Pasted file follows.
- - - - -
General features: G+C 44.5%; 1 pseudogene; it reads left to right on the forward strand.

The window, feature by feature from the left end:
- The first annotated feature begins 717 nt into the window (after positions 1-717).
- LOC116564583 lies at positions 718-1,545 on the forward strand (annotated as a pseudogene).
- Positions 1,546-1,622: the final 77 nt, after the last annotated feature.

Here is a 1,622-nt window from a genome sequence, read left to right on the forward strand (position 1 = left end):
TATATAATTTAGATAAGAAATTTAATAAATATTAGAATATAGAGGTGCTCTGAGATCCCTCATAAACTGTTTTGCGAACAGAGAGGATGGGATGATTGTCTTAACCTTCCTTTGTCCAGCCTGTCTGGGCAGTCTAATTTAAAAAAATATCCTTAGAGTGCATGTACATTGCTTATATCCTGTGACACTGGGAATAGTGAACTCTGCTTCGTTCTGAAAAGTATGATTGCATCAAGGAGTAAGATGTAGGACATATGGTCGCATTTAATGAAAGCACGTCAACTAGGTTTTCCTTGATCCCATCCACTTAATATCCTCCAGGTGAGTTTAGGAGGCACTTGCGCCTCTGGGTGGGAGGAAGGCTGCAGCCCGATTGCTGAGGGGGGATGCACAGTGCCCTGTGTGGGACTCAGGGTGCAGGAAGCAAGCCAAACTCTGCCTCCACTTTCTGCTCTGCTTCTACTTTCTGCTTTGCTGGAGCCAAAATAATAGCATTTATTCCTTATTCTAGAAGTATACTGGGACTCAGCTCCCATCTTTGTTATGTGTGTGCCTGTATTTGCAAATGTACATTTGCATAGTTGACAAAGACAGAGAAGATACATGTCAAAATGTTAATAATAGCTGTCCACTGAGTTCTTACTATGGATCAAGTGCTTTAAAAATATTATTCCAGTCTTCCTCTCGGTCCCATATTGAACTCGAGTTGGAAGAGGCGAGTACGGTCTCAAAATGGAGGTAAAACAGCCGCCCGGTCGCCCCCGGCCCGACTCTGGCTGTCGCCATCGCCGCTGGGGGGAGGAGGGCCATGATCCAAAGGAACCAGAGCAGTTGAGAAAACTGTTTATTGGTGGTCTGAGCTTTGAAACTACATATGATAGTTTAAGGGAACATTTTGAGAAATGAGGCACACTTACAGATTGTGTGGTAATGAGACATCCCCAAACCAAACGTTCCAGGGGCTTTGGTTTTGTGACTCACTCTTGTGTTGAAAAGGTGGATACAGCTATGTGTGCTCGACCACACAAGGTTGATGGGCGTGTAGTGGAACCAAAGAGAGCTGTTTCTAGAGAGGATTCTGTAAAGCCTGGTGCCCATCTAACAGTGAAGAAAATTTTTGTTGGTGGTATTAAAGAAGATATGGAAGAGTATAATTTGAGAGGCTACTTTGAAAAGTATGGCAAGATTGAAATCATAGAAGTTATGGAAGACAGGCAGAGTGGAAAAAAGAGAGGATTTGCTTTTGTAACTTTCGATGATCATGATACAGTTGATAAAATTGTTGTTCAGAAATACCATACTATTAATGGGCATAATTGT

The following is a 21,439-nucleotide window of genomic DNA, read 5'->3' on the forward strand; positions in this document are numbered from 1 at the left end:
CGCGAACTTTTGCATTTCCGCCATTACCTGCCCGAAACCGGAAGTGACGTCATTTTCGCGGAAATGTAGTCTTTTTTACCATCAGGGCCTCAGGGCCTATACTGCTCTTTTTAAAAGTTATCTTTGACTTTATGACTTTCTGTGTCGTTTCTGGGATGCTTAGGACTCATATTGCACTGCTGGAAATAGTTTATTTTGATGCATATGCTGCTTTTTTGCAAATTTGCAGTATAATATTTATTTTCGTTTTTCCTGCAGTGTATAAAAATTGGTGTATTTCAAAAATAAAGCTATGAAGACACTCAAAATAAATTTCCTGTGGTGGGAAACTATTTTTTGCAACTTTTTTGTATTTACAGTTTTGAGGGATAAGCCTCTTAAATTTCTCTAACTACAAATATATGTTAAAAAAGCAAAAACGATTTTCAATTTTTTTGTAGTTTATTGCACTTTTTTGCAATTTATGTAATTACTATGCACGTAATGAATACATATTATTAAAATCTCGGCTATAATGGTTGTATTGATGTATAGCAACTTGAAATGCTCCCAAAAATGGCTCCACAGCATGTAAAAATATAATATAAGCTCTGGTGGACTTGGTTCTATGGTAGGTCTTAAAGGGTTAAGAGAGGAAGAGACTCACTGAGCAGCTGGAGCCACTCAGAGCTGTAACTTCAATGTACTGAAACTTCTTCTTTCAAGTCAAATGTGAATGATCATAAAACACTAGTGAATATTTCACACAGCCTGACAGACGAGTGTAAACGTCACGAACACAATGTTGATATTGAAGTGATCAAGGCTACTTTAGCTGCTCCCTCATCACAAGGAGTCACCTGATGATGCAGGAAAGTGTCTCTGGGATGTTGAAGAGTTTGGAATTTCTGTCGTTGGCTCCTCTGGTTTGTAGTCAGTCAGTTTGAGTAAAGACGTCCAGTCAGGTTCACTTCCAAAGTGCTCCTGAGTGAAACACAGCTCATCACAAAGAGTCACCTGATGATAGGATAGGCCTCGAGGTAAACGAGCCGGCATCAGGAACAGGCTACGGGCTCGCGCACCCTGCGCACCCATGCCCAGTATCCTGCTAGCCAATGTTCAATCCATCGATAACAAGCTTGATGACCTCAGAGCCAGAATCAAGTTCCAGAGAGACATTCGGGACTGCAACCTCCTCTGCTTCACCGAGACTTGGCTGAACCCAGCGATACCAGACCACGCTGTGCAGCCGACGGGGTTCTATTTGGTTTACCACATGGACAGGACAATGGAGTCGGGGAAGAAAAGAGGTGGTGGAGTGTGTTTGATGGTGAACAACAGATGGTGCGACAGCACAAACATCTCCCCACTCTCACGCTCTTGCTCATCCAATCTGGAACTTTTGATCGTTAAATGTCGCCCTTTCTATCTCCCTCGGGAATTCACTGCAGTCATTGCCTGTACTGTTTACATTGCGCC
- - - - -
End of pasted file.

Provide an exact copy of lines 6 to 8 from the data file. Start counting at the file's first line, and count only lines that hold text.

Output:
Here is a 1,622-nt window from a genome sequence, read left to right on the forward strand (position 1 = left end):
TATATAATTTAGATAAGAAATTTAATAAATATTAGAATATAGAGGTGCTCTGAGATCCCTCATAAACTGTTTTGCGAACAGAGAGGATGGGATGATTGTCTTAACCTTCCTTTGTCCAGCCTGTCTGGGCAGTCTAATTTAAAAAAATATCCTTAGAGTGCATGTACATTGCTTATATCCTGTGACACTGGGAATAGTGAACTCTGCTTCGTTCTGAAAAGTATGATTGCATCAAGGAGTAAGATGTAGGACATATGGTCGCATTTAATGAAAGCACGTCAACTAGGTTTTCCTTGATCCCATCCACTTAATATCCTCCAGGTGAGTTTAGGAGGCACTTGCGCCTCTGGGTGGGAGGAAGGCTGCAGCCCGATTGCTGAGGGGGGATGCACAGTGCCCTGTGTGGGACTCAGGGTGCAGGAAGCAAGCCAAACTCTGCCTCCACTTTCTGCTCTGCTTCTACTTTCTGCTTTGCTGGAGCCAAAATAATAGCATTTATTCCTTATTCTAGAAGTATACTGGGACTCAGCTCCCATCTTTGTTATGTGTGTGCCTGTATTTGCAAATGTACATTTGCATAGTTGACAAAGACAGAGAAGATACATGTCAAAATGTTAATAATAGCTGTCCACTGAGTTCTTACTATGGATCAAGTGCTTTAAAAATATTATTCCAGTCTTCCTCTCGGTCCCATATTGAACTCGAGTTGGAAGAGGCGAGTACGGTCTCAAAATGGAGGTAAAACAGCCGCCCGGTCGCCCCCGGCCCGACTCTGGCTGTCGCCATCGCCGCTGGGGGGAGGAGGGCCATGATCCAAAGGAACCAGAGCAGTTGAGAAAACTGTTTATTGGTGGTCTGAGCTTTGAAACTACATATGATAGTTTAAGGGAACATTTTGAGAAATGAGGCACACTTACAGATTGTGTGGTAATGAGACATCCCCAAACCAAACGTTCCAGGGGCTTTGGTTTTGTGACTCACTCTTGTGTTGAAAAGGTGGATACAGCTATGTGTGCTCGACCACACAAGGTTGATGGGCGTGTAGTGGAACCAAAGAGAGCTGTTTCTAGAGAGGATTCTGTAAAGCCTGGTGCCCATCTAACAGTGAAGAAAATTTTTGTTGGTGGTATTAAAGAAGATATGGAAGAGTATAATTTGAGAGGCTACTTTGAAAAGTATGGCAAGATTGAAATCATAGAAGTTATGGAAGACAGGCAGAGTGGAAAAAAGAGAGGATTTGCTTTTGTAACTTTCGATGATCATGATACAGTTGATAAAATTGTTGTTCAGAAATACCATACTATTAATGGGCATAATTGT

The following is a 21,439-nucleotide window of genomic DNA, read 5'->3' on the forward strand; positions in this document are numbered from 1 at the left end: